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New Students Wanted!

We are recruiting graduate students seeking a master’s or doctoral degree in engineering with different training and backgrounds. Biomedical imaging research is an interdisciplinary arena, and we invite students from a wide range of fields to join us. Throughout the year, opportunities are available for interested students to visit or spend a day at our laboratory.

Student Interview Comments


Yuto Masaki
(Graduated master course
in March 2016)

Q: What made you choose this laboratory for your postgraduate program?
I was interested in bioinformation processing and medical engineering and wanted the challenge of a new discipline for my postgraduate study. I found this laboratory while searching for courses that suited my interest. The laboratory was inaugurated the year I joined it. I thought it would be a rare and precious experience to participate in the startup of a new laboratory.

Q: Could you discuss the features of this laboratory?
First, the research projects undertaken in this laboratory are interdisciplinary and involve collaboration with researchers from other departments, institutions, and fields. Unlike many other laboratories I know of, the members of this laboratory work closely with students from other schools as well as practicing physicians. Second, the senior students and laboratory staff members are available for assistance to newcomers and help them overcome project entry barriers. Personally, I had no knowledge about medical image processing when I first joined. My seniors walked me through the basics, and the arsenal of image processing tools that had been developed over years were available and allowed me to jumpstart my own project. In addition, the introductory assignments that were designed to help new students learn how to use these tools greatly helped me to quickly acquire the basic skills and competence necessary for research. In addition, the lead professor and the faculty members are always there to give input and advice. Thanks to their support and guidance, I was given the honor of making an oral presentation at an international conference in Barcelona, Spain.

Q: What sparks your interest here?
This laboratory gives me access to a variety of advanced techniques other than image processing. I am currently working on computer-assisted liver disease diagnostics. My project involves machine learning in addition to image processing. This combination of new technologies will help achieve new goals. It is a rewarding and self-fulfilling experience. Because my research relates to improving the quality of healthcare, I feel inspired to keep pushing forward against any roadblocks, feeling confident that my work will contribute to reducing patient burden in the future. I enjoyed visiting the imaging facilities of large hospitals. I also had the chance to watch a surgery live. In addition, I had nuclear magnetic resonance images of my body taken as part of my research. Our laboratory is rich in social activities in cooperation with other laboratories. We participate in local road-relay championships and have social dinners with members of other laboratories.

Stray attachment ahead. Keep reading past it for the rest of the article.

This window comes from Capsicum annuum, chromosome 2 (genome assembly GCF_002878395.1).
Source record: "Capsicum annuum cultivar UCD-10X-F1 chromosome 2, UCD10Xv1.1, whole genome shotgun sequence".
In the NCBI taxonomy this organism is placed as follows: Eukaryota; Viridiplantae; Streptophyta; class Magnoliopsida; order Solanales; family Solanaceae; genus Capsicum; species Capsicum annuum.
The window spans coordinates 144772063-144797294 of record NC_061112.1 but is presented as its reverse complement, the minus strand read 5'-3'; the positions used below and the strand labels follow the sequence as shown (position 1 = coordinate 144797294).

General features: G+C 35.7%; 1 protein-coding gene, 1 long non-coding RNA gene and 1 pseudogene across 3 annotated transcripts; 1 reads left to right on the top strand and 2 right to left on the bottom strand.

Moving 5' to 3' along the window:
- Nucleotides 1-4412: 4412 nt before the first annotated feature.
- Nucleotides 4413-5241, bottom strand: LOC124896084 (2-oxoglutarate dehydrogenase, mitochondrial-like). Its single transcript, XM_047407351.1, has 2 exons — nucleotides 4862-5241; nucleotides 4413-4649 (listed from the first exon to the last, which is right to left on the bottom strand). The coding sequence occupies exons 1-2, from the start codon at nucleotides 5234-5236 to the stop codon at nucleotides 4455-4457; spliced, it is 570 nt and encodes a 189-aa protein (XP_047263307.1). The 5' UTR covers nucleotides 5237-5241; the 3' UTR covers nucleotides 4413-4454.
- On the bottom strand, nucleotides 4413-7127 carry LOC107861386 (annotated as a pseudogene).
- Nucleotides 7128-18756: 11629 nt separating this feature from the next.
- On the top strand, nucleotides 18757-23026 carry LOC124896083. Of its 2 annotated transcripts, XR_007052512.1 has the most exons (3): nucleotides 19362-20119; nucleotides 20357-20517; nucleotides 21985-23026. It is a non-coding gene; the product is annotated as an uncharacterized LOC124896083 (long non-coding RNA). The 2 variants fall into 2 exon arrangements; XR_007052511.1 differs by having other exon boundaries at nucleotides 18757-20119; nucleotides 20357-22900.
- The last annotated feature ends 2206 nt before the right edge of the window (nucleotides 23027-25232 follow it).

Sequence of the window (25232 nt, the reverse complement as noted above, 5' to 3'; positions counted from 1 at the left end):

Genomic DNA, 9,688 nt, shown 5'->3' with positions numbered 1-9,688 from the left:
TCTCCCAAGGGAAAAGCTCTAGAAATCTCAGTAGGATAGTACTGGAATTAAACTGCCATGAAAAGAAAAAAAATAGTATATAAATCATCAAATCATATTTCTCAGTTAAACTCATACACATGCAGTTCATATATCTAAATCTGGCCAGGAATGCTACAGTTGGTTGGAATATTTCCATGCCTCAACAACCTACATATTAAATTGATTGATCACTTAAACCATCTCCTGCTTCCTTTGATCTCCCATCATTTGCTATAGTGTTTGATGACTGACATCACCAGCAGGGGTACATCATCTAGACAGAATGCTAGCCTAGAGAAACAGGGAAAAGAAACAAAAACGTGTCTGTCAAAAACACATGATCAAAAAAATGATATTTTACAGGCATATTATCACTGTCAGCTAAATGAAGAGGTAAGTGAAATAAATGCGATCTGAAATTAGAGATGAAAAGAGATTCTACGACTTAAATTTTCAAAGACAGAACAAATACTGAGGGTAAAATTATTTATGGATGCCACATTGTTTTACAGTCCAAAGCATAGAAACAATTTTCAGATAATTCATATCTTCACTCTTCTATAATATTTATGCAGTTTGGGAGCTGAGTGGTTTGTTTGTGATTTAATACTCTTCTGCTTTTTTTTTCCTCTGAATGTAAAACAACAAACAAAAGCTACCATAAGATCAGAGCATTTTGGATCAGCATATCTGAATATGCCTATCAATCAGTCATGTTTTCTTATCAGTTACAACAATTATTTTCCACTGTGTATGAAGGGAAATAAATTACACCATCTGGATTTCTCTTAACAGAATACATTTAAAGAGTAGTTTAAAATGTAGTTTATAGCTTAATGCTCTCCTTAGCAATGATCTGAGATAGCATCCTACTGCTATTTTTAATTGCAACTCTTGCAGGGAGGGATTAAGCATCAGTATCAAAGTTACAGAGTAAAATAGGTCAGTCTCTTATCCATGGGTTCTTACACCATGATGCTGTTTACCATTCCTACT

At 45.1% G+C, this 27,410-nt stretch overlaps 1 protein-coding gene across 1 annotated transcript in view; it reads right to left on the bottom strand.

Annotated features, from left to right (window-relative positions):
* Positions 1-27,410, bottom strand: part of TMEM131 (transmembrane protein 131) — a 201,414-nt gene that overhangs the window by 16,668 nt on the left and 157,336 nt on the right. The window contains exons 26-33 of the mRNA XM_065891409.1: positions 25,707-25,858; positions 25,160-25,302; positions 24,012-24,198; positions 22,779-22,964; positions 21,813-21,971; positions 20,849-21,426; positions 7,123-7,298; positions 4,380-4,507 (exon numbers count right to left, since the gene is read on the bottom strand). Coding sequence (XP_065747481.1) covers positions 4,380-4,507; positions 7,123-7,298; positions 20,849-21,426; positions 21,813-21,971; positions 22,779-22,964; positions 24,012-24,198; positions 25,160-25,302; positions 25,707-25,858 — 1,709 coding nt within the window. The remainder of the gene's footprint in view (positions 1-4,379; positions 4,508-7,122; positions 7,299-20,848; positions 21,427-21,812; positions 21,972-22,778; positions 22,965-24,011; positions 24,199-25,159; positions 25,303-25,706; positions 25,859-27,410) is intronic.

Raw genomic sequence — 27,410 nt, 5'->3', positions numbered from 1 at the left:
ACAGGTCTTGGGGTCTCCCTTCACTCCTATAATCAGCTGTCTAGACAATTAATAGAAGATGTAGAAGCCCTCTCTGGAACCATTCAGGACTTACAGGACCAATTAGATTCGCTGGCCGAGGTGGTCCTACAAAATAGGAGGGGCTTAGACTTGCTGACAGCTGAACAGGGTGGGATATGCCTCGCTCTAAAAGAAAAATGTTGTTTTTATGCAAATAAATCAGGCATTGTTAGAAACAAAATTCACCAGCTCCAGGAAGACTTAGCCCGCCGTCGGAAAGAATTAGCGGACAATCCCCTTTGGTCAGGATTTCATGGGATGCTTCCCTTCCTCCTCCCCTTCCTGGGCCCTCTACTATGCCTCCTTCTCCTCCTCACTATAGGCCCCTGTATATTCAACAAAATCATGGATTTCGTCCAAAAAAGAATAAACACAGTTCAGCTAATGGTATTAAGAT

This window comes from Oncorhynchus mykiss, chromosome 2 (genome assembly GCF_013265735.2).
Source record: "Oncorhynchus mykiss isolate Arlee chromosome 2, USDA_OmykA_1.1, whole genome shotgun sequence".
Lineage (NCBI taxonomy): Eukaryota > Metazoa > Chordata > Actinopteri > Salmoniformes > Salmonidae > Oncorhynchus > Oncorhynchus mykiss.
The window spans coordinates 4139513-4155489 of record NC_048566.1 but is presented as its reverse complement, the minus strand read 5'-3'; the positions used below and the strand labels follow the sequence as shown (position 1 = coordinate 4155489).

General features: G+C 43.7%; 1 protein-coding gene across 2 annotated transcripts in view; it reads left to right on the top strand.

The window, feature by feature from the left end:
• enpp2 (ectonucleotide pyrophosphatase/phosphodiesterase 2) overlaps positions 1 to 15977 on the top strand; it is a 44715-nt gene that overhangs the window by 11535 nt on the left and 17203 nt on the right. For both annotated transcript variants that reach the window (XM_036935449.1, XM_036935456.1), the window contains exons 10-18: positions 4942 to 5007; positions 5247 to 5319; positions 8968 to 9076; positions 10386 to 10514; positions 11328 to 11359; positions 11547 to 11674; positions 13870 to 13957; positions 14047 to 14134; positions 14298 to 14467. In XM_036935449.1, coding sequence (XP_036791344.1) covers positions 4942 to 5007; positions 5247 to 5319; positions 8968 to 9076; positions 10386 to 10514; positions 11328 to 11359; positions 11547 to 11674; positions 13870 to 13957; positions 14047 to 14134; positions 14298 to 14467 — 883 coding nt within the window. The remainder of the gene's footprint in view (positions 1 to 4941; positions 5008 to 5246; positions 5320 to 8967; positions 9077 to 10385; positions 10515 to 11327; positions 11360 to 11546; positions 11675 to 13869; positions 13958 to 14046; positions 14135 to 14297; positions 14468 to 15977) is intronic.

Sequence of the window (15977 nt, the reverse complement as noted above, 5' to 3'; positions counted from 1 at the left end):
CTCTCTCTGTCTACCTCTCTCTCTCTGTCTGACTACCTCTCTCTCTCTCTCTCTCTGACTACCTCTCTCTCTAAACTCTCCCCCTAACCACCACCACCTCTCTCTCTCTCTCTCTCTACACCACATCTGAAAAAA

About Us

Biomedical imaging can provide qualitative and quantitative information on the distribution of various physical and physiological parameters (i.e., the status of internal structures and functions of the human body). Recent technological and methodological advancements have increased the analytical importance of such imaging. Leveraging close interdisciplinary collaboration between information science and medicine, our laboratory focuses on biomedical imaging and analysis. With the combined use of statistical data processing, biosimulation, virtual reality, and other techniques, we research the following topics:

  • Statistical and mathematical modeling of human anatomy and physiology and diagnostic and therapeutic modalities
  • Statistical and mathematical optimization of diagnostic and therapeutic approaches using virtual human phantoms
  • Medical navigation systems that enable real-life tracking and projection of phantom-based virtual-reality scenarios and simulation

These medical and biomedical engineering research activities using virtual human phantoms will help translate the practices of empirical medicine into the scientific language of computational medicine. We aim to develop a medical artificial intelligence (AI) system based on computational medicine that takes advantage of the enormous volume of biomedical imaging and other clinical information (healthcare big data) that is produced daily. Such a system will help improve the quality of healthcare.